Imbibe the buzzy vibe on Place du Casino, Monte-Carlo’s most famous square. Grab a seat on the sidewalk terrace fronting Café de Paris, where you can peer over your bubbly and caviar blinis at the sophisticated parade of passers-by.

Cafe de Paris on Place du Casino, Monte Carlo, Monaco. Copyright Amy Laughinghouse

Cafe de Paris on Place du Casino

Lose yourself in Lazy Tears (a cocktail of Ardbeg, vermouth and bitters) in the wood-paneled Le Bar Americain, and end your evening at the strobe-lit Buddha-Bar with the sake-to-me-kick of an Asian Spritz, grooving to DJ-spun beats beneath a statue of big Buddha himself.

Buddha Bar, Monte Carlo, Monaco. Copyright Amy Laughinghouse

Buddha Bar

Bonus points if, like my friend Imelda here, your gems match your drink of choice.

woman holding glass of rose wine. Copyright Amy Laughinghouse


At Isabell Kristensen (18 Rue Princesse Marie de Lorraine), buy pret-a-porter evening wear or splurge on your own bespoke frock, with prices starting around 3,000 Euro. Thrifty fashionistas can bag a bargain on previously-owned designer styles at Le Dressing (2 Rue des Orangers and 1 Rue Princesse Florestine).

A model twirls in a strappy, pale blue dress at Isabell Kristensen's 2017 Royal Ascot Couture Collection runway show in London.

A model twirls in a strappy, pale blue dress at Isabell Kristensen’s 2017 Royal Ascot Couture Collection runway show in London.

For racing-themed gear, including hats, jackets, polo shirts, and shoes, visit the Automobile Club de Monaco’s La Boutique Officielle (46 Rue Grimaldi).

La Boutique Officielle, Monaco. Copyright Amy Laughinghouse

Pit crew chic at La Boutique Officielle. “Do these earphones make my head look fat, darling?”

Shop for baby clothes, fine linens, china and accessories at The Princess Grace of Monaco Foundation’s La Boutique du Rocher (1 Avenue de la Madone), where proceeds benefit ill children. You’ll find the usual high-end suspects at the Pavillons Monte-Carlo (Jardins des Boulingrins) and Le Metropole Shopping Center (17 Avenue des Spélugues), decked out in Liberacesque opulence.

Le Metropole Shopping Center, Monte Carlo, Monaco. Copyright Amy Laughinghouse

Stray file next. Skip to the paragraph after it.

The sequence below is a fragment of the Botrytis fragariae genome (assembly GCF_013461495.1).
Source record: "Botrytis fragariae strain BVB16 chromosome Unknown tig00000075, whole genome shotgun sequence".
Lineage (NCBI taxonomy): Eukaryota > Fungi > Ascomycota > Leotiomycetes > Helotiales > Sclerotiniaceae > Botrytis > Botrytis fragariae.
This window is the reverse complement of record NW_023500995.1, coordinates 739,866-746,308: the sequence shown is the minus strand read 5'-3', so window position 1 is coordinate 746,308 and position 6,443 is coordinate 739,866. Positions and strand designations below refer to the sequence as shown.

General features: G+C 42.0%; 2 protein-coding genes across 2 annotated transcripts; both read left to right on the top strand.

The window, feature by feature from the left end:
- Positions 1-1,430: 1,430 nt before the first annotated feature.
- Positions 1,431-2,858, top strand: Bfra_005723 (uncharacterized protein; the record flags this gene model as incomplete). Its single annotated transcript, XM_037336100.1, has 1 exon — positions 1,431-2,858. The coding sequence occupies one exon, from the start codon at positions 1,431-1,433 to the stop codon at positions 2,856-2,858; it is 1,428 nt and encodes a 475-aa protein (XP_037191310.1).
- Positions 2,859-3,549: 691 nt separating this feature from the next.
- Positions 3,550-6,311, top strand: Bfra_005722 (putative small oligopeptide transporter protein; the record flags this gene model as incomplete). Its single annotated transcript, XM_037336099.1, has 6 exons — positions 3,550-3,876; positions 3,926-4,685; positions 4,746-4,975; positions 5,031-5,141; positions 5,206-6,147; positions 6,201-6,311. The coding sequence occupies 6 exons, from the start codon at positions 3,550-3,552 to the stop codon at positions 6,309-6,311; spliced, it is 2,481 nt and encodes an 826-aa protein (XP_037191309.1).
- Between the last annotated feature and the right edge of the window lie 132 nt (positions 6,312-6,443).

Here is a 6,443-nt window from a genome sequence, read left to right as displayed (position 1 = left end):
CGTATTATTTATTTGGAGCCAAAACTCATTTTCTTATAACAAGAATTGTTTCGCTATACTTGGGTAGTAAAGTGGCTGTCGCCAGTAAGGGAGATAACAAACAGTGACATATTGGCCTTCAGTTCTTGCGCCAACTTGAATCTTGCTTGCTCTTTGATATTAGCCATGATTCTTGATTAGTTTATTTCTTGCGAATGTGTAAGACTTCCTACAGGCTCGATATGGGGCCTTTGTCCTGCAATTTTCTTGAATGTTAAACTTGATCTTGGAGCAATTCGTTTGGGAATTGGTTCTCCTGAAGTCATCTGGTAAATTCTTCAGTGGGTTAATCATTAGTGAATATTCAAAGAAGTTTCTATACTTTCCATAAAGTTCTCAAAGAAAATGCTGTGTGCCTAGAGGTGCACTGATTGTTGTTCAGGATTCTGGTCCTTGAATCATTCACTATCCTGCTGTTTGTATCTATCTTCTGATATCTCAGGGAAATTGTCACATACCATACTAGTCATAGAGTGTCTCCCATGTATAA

Are those Lady Gaga’s earrings? No, they’re the chandeliers at Monaco’s Le Metropole Shopping Center.

For a more complete shopping guide, click here.


Hotel Metropole Monte-Carlo, offering views of the Grand Prix’ most dangerous turn, is an elegant haven in the heart of Monte-Carlo. It has a heated seawater pool and gardens designed by Karl Lagerfeld, four restaurants overseen by Joël Robuchon, a book-lined bar, a Givenchy spa, and 126 rooms and suites. Book the 2,500-square-foot La Suite Carre d’Or for 180-degree views of Monte-Carlo from the expansive terrace.

A rooftop view from the Hotel Metropole, Monte Carlo, Monaco. Copyright Amy Laughinghouse

A rooftop view from the Hotel Metropole

Belle epoque beauty Hotel Hermitage extends across five wings, with a glass conservatory designed by Gustave Eiffel, and five bars and restaurants. Among its 278 rooms and suites, the 2,150-square-foot Diamond Duplex Suite, a contemporary escape designed by Pierre-Yves Rochon, has a solarium and glass staircase.

The expansive facade of the Hotel Hermitage

Hotel de Paris, which shares the Thermes Marins Monte-Carlo spa and wellness center with Hotel Hermitage, has recently emerged from a four-year major renovation. The nineteenth century landmark features a new garden courtyard and more bodaciously spacious accommodations, including a new Princess Grace Suite.

Lobby of Hotel de Paris, Monte Carlo, Monaco. Copyright Amy Laughinghouse

The lobby of the Hotel de Paris


Port Hercule, La Condamine, Monte Carlo, Monaco. Copyright Amy Laughinghouse